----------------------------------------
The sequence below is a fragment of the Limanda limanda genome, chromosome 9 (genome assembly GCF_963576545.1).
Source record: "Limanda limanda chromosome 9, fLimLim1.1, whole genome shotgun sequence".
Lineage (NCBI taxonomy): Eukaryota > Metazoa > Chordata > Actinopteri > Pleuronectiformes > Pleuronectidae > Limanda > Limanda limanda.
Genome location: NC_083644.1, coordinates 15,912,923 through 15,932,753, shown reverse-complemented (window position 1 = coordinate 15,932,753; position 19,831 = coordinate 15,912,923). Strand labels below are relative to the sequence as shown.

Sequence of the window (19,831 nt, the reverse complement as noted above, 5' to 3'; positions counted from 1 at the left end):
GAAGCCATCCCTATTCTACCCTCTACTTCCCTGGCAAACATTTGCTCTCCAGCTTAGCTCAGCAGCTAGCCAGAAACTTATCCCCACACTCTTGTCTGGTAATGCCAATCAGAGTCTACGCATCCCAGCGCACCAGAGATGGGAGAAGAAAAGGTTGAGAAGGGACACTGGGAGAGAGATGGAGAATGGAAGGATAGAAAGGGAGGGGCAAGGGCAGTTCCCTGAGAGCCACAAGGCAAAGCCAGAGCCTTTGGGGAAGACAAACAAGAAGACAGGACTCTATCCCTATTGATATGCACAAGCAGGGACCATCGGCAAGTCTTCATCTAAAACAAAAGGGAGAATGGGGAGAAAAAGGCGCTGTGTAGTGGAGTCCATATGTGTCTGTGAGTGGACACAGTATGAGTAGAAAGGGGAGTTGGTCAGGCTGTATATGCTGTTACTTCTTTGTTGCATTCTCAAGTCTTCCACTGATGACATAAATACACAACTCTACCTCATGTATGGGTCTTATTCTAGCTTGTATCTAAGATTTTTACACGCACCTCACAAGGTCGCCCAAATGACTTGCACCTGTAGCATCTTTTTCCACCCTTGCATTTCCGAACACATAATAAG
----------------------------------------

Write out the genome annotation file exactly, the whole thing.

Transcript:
The sequence below is a fragment of the Limanda limanda genome, chromosome 9 (genome assembly GCF_963576545.1).
Source record: "Limanda limanda chromosome 9, fLimLim1.1, whole genome shotgun sequence".
Lineage (NCBI taxonomy): Eukaryota > Metazoa > Chordata > Actinopteri > Pleuronectiformes > Pleuronectidae > Limanda > Limanda limanda.
Genome location: NC_083644.1, coordinates 15,912,923 through 15,932,753, shown reverse-complemented (window position 1 = coordinate 15,932,753; position 19,831 = coordinate 15,912,923). Strand labels below are relative to the sequence as shown.

Sequence of the window (19,831 nt, the reverse complement as noted above, 5' to 3'; positions counted from 1 at the left end):
GAAGCCATCCCTATTCTACCCTCTACTTCCCTGGCAAACATTTGCTCTCCAGCTTAGCTCAGCAGCTAGCCAGAAACTTATCCCCACACTCTTGTCTGGTAATGCCAATCAGAGTCTACGCATCCCAGCGCACCAGAGATGGGAGAAGAAAAGGTTGAGAAGGGACACTGGGAGAGAGATGGAGAATGGAAGGATAGAAAGGGAGGGGCAAGGGCAGTTCCCTGAGAGCCACAAGGCAAAGCCAGAGCCTTTGGGGAAGACAAACAAGAAGACAGGACTCTATCCCTATTGATATGCACAAGCAGGGACCATCGGCAAGTCTTCATCTAAAACAAAAGGGAGAATGGGGAGAAAAAGGCGCTGTGTAGTGGAGTCCATATGTGTCTGTGAGTGGACACAGTATGAGTAGAAAGGGGAGTTGGTCAGGCTGTATATGCTGTTACTTCTTTGTTGCATTCTCAAGTCTTCCACTGATGACATAAATACACAACTCTACCTCATGTATGGGTCTTATTCTAGCTTGTATCTAAGATTTTTACACGCACCTCACAAGGTCGCCCAAATGACTTGCACCTGTAGCATCTTTTTCCACCCTTGCATTTCCGAACACATAATAAG